Even then, it was clear they were a mismatched package: Public Enemy were militants, Eric B and Rakim were artists, and LL Cool J was an entertainer. For now, hip-hop was still young enough for its borders to be fluid, and the three of them could share an audience. ‘I Need Love’, which got to number 8 that year, had provoked some accusations of selling out – it was Britain’s first romantic rap hit, I think – and it was already clear in which direction LL’s career was heading. (Its success was also responsible for much of the crowd’s excitement, of course.)

    ‘I Need Love’ is a much better record than ‘Ain’t Nobody’, though: fresh and inventive rather than old and tired. LL was still not yet 30 when AN came out, but it felt like he’d been around for a very long time.

    I wouldn’t begrudge him any of his success. Thanks largely to NCIS, I suppose, he is a now a luminary of the American pop establishment, hosting the Grammys for the past two years. But it’s impossible for me to see his career as anything other than a decades-long decline from that one perfect moment in Hammersmith.

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    AMZ1981 on 9 Feb 2014 #

    I disliked this with a passion at the time and I’m still prejudiced against it now for several reasons. Something about the song Aint Nobody irritates me and I can’t understand why something so dreary is such a popular choice for a cover (Diana King’s version wasn’t that old at the time). Also I’ve never liked Beavis and Butthead – but that’s just my personal taste.

    For me this record felt like the next stage in the devaluation of the number one slot. It was the fourth new number one in as many weeks but Tori Amos was at least a climber, Blur (and the act who follow) were one of the biggest bands around and White Town could be treated as a special case. Obviously seventeen years I do appreciate that changes in marketing were changing the way we listened to and bought music but to my chart obsessed sixteen year old self seeing stuff like this enter at number one and plummet the next week just felt wrong.

    Now I’ve finished ranting, it’s worth noting that this week saw No Mercy rise to number two with Where Do You Go, a song which outsold all of the five one week wonders that opened 1997.

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    taDOW on 9 Feb 2014 #

    yeah ll by this point wasn’t quite put out to pasture, he was still a legit enough figure that an up and comer like canibus could seek to establish himself by calling him out and ppl could hope said calling out might inspire him to be the rapper he was before we knew what he looked like w/o a hat on (and he approached this kinda w/ ‘4,3,2,1’). the eye of the tiger though was gone and he was effectively already the ll of ncis:la, the ll of ‘going back to cali’ was gone. it’s interesting you can mark this w/ ‘ain’t nobody’ – the original had very very prominent placement in breakin’, part of a wave of mainstream hollywood cash-ins of early hip-hop culture (alongside beat street, krush groove, and of course the quickly generated sequel breakin’ 2: electric boogaloo) . the movie is generally awful (george michael and moz otm about that at least) but it does manage to capture some elements of the first old school at the moment it was becoming old school and yielding to the new school, something that if you wanted to attach a specific event to mark it a very strong candidate might be the release of the first def jam single – ‘i need a beat’ – which was also the debut single of one ll cool j. 5.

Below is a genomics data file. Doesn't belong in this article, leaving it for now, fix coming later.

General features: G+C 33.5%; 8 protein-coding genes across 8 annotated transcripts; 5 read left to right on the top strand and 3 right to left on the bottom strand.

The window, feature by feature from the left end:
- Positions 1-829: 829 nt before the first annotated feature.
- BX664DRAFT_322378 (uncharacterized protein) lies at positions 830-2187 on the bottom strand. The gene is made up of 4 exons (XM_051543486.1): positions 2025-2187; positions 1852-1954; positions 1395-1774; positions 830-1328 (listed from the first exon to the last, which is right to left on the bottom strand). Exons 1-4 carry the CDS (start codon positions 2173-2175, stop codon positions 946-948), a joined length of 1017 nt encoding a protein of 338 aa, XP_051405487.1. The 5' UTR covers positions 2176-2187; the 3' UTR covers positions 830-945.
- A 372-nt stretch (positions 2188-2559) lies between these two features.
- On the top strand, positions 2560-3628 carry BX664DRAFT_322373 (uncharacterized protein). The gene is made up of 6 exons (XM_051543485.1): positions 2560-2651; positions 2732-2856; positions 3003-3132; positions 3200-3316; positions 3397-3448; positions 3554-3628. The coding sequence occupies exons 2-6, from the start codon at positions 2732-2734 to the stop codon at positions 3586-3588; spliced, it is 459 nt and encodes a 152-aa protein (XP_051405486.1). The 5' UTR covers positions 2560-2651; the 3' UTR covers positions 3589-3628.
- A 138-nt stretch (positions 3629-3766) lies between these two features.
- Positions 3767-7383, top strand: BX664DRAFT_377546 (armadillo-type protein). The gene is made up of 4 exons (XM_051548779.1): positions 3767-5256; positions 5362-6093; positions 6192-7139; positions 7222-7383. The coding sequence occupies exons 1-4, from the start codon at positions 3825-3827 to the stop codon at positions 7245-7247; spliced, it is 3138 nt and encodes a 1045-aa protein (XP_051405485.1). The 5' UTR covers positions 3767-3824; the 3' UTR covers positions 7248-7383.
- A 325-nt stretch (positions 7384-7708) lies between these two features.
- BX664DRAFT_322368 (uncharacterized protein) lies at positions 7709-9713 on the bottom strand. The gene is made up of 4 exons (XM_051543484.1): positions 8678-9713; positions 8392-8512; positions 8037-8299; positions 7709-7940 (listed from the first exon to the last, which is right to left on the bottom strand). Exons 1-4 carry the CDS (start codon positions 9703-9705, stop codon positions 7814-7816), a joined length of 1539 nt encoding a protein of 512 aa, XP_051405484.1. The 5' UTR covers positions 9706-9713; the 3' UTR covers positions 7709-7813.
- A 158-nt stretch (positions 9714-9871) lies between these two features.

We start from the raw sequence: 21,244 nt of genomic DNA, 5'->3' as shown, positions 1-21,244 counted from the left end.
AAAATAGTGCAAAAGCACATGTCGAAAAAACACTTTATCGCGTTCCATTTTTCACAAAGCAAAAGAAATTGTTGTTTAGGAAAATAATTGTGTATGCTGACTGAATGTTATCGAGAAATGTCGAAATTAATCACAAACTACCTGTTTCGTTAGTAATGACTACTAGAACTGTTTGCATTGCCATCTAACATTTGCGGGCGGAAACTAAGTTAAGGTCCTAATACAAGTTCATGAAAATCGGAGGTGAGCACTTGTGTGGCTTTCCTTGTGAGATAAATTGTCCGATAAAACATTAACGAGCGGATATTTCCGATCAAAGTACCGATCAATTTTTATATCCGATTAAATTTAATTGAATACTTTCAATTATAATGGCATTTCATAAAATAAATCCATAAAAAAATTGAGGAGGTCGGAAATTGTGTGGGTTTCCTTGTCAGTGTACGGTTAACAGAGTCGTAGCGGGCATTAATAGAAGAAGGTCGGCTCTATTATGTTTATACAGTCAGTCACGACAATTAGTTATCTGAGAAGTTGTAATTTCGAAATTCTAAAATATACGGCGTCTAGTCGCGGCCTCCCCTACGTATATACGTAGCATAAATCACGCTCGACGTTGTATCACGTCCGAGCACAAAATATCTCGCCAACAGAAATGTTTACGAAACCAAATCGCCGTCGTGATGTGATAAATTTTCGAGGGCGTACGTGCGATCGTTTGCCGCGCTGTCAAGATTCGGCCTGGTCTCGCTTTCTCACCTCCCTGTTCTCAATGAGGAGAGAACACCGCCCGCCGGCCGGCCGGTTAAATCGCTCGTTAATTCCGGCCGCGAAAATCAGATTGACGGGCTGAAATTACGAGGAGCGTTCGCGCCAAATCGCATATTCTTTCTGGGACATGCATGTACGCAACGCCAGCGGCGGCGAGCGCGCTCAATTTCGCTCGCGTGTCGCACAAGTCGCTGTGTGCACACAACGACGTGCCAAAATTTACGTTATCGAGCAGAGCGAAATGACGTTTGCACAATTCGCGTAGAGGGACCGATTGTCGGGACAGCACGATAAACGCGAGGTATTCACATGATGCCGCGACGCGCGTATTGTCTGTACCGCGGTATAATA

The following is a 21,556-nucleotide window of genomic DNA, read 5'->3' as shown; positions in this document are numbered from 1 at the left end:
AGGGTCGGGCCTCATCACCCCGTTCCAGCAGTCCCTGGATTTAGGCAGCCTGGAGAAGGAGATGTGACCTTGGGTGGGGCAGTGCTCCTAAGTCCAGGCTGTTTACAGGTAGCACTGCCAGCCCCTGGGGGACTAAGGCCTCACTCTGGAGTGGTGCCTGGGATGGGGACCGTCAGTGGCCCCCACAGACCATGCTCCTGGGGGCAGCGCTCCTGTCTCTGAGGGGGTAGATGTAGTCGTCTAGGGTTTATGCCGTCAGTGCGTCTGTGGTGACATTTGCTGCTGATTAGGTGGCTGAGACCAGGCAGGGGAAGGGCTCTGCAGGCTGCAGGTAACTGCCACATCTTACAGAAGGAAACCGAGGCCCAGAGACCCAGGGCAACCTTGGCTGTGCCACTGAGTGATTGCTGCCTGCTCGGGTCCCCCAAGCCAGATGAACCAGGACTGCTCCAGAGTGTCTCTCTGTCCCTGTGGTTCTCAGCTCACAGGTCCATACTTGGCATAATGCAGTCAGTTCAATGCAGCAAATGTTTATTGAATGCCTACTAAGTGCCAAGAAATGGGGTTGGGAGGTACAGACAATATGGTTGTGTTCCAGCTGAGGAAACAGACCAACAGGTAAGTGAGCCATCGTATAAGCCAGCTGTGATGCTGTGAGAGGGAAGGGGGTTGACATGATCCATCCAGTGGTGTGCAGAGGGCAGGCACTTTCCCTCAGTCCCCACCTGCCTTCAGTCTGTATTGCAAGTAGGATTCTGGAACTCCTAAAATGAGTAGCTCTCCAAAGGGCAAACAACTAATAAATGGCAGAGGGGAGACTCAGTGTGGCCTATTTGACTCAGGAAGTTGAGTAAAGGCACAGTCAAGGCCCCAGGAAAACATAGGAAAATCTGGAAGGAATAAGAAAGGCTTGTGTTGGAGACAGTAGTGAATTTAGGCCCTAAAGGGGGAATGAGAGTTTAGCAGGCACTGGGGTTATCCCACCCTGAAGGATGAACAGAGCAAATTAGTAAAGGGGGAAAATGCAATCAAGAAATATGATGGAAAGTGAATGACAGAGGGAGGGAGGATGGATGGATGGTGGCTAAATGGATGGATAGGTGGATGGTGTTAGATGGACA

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    Another Pete on 9 Feb 2014 #

    I always assumed this got to number 1 because the track was inescapably huge in the US but #6 suggests otherwise. Even at the time I found the release date for this odd, as Beavis and Butthead do America got it’s UK release in late May, RHCP’s Love Rollercoaster was released shortly after as you’d expect with a film tie-in. It’s hard to argue they’ve missed a trick here because here we are discussing it. But I’d of thought to follow up a top ten hit (Loungin’, Oct 96) in a country where your success has been limited (especially with a greatest hits package out) you re-release something from that, or is that something the hip-hop world just doesn’t do. Then follow it up with this when the film comes out.